boot


boot
boot1
/booht/, n.
1. a covering of leather, rubber, or the like, for the foot and all or part of the leg.
2. Chiefly Brit. any shoe or outer foot covering reaching to the ankle.
3. an overshoe, esp. one of rubber or other waterproof material.
4. an instrument of torture for the leg, consisting of a kind of vise extending from the knee to the ankle, tightened around the leg by means of screws.
5. any sheathlike protective covering: a boot for a weak automobile tire.
6. a protective covering for the foot and part of the leg of a horse.
7. a protecting cover or apron for the driver's seat of an open vehicle.
8. the receptacle or place into which the top of a convertible car fits when lowered.
9. a cloth covering for this receptacle or place.
10. Brit. the trunk of an automobile.
11. a rubber covering for the connection between each spark-plug terminal and ignition cable in an automotive ignition system.
12. Also called Denver boot. a metal device attached to the wheel of a parked car so that it cannot be driven away until a fine is paid or the owner reports to the police: used by police to catch scofflaws.
13. U.S. Navy, Marines. a recruit.
14. Music. the box that holds the reed in the reed pipe of an organ.
15. a kick.
16. Slang. a dismissal; discharge: They gave him the boot for coming in late.
17. Informal. a sensation of pleasure or amusement: Watching that young skater win a gold medal gave me a real boot.
18. Baseball. a fumble of a ball batted on the ground, usually to the infield.
19. bet your boots, to be sure or certain: You can bet your boots that I'll be there!
20. die with one's boots on,
a. to die while actively engaged in one's work, profession, etc.
b. to die fighting, esp. in battle, or in some worthy cause. Also, esp. Brit., die in one's boots.
21. get a boot, Informal. to derive keen enjoyment: I really got a boot out of his ridiculous stories.
v.t.
22. to kick; drive by kicking: The boy booted a tin can down the street.
23. Football. to kick.
24. Baseball. to fumble (a ground ball).
25. to put boots on; equip or provide with boots.
26. Also, bootstrap. Computers.
a. to start (a computer) by loading the operating system.
b. to start (a program) by loading the first few instructions, which will then bring in the rest.
27. Slang. to dismiss; discharge: They booted him out of school for not studying.
28. to attach a Denver boot to: Police will boot any car with unpaid fines.
29. to torture with the boot.
[1275-1325; ME bote < AF, OF; of uncert. orig.]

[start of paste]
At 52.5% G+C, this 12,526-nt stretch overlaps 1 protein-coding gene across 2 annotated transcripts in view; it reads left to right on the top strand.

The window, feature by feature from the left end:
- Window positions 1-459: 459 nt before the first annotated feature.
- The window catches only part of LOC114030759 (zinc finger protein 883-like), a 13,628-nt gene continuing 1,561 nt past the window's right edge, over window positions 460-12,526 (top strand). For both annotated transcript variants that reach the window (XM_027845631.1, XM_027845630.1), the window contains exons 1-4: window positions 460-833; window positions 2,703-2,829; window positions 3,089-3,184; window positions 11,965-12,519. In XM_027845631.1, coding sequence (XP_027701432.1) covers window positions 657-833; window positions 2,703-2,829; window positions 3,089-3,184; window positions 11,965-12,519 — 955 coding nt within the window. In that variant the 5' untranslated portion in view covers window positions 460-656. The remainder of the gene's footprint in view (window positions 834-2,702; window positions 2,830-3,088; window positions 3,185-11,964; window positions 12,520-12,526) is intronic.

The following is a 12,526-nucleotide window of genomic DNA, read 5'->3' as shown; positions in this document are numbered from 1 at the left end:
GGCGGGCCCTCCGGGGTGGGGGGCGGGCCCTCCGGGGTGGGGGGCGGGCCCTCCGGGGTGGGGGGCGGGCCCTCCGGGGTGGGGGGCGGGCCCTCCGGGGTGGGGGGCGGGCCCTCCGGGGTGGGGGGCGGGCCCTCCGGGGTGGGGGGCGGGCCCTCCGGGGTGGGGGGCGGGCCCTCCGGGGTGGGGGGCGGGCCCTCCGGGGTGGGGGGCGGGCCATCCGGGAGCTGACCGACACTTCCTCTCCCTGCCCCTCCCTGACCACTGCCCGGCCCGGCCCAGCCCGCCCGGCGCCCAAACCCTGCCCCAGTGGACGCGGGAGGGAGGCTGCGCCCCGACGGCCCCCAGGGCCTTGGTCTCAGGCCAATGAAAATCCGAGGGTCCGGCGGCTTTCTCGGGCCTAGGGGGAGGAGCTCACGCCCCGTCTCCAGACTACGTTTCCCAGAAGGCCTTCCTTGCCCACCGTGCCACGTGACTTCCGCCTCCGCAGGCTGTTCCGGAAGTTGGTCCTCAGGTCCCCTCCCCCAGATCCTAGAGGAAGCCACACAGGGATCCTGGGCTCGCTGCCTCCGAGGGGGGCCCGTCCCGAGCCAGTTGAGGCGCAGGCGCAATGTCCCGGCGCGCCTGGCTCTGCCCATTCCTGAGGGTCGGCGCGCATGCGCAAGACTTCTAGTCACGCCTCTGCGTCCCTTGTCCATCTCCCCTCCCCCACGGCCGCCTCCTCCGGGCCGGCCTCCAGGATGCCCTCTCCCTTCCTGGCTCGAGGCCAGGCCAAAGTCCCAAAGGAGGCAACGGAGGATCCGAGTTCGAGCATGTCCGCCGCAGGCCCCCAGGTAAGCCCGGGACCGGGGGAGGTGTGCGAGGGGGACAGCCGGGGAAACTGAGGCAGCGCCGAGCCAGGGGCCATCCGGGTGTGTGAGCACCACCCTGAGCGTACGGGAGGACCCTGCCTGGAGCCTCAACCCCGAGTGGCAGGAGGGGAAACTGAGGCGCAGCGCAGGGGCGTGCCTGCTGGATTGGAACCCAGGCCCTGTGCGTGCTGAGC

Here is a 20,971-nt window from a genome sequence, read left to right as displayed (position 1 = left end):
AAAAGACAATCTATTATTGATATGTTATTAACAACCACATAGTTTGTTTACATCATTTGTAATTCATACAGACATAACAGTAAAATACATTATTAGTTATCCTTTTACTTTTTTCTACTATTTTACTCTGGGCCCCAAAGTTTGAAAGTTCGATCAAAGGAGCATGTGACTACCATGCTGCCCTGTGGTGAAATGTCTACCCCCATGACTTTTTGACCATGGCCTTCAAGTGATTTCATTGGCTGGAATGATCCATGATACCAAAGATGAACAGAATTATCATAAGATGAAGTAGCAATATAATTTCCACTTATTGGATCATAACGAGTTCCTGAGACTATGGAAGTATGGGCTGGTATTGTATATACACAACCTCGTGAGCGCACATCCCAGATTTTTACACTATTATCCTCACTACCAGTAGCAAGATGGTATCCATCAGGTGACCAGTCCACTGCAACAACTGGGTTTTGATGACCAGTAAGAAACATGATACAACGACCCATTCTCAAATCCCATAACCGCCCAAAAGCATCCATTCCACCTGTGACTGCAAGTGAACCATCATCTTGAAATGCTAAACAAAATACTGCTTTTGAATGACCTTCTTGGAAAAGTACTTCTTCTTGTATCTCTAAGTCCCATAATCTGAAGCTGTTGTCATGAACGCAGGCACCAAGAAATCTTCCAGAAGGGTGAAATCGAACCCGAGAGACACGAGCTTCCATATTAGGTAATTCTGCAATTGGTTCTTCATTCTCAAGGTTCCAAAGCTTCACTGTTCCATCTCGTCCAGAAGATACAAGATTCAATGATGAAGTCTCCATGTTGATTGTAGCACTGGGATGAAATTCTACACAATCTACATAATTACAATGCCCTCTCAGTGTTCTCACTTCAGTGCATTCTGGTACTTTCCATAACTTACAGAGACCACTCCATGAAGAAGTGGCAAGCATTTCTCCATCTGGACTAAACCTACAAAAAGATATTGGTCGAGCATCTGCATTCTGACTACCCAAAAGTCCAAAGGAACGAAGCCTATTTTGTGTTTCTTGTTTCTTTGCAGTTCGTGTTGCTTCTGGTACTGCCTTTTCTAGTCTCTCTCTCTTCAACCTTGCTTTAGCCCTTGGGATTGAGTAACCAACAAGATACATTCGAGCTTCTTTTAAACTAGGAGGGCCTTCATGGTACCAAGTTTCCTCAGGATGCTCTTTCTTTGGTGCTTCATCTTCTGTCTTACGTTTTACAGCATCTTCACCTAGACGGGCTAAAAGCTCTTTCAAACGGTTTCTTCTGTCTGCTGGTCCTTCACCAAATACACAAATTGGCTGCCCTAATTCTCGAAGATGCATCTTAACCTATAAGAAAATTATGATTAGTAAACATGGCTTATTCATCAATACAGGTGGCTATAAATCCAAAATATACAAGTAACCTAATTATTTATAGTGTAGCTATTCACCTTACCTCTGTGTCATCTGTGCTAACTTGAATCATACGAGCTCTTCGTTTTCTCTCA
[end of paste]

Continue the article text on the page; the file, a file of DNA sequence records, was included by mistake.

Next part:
boot2
/booht/, n.
1. Archaic. something given into the bargain.
2. Obs.
a. advantage.
b. remedy; relief; help.
3. to boot, in addition; besides: We received an extra week's pay to boot.
v.i., v.t.
4. Archaic. to be of profit, advantage, or avail (to): It boots thee not to complain.
[bef. 1000; ME bote, OE bot advantage; c. D boete, G Busse, ON bot, Goth bota; see BET, BETTER1]
boot3
/booht/, n. Archaic.
booty; spoil; plunder.
[1585-95; special use of BOOT2 by assoc. with BOOTY]

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Universalium. 2010.

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  • boot — boot·er; boot·ery; boot·heel; boot; boot·hose; boot·leg·ger; boot·less; boot·lick·er; boot·man; free·boot; free·boot·er; gum·boot·ed; boot·lick; boot·strap; boot·a·ble; boot·less·ly; boot·less·ness; fire·boot; …   English syllables

  • Boot — Ein Boot ist ein Fahrzeug, das nach dem Archimedischen Prinzip auf dem Wasser, oder als U Boot exakt ausbalanciert, ebenfalls nach dem Archimedischen Prinzip, in einer von der Besatzung exakt definierbaren Tiefe im Wasser schwimmt.… …   Deutsch Wikipedia

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  • boot — Ⅰ. boot [1] ► NOUN 1) a sturdy item of footwear covering the foot and ankle, and sometimes the lower leg. 2) informal a hard kick. 3) Brit. a space at the back of a car for carrying luggage. ► VERB 1) kick hard. 2) …   English terms dictionary

  • Boot — (b[=oo]t), n. [OE. bot, bote, advantage, amends, cure, AS. b[=o]t; akin to Icel. b[=o]t, Sw. bot, Dan. bod, Goth. b[=o]ta, D. boete, G. busse; prop., a making good or better, from the root of E. better, adj. [root]255.] 1. Remedy; relief; amends; …   The Collaborative International Dictionary of English

  • Boot-CD — Boot CD,   eine CD, mit deren Hilfe ein Computer in Betrieb genommen werden kann (Booten), ohne auf Daten der Festplatte zugreifen zu müssen. Auf ihr sind die wichtigsten Teile eines Betriebssystems gespeichert, die dann vom Boot Sektor dieser CD …   Universal-Lexikon

  • boot — [buːt] also boot up verb COMPUTING 1. [intransitive] if a computer boots, it starts working and is ready to use: • The machine takes a long time to boot up. 2. [transitive] to make a computer ready to be used by getting all the programs it nee …   Financial and business terms

  • Boot — Boot, n. [OE. bote, OF. bote, F. botte, LL. botta; of uncertain origin.] 1. A covering for the foot and lower part of the leg, ordinarily made of leather. [1913 Webster] 2. An instrument of torture for the leg, formerly used to extort confessions …   The Collaborative International Dictionary of English

  • Boot — Boot: Das im 16. Jh. aus der niederd. Seemannssprache übernommene Wort geht zurück auf mnd. bōt, das – wie auch niederl. boot – aus mengl. bot entlehnt ist (vgl. engl. boat). Voraus liegt aengl. bāt »Boot, Schiff«, dem die gleichbedeutenden… …   Das Herkunftswörterbuch


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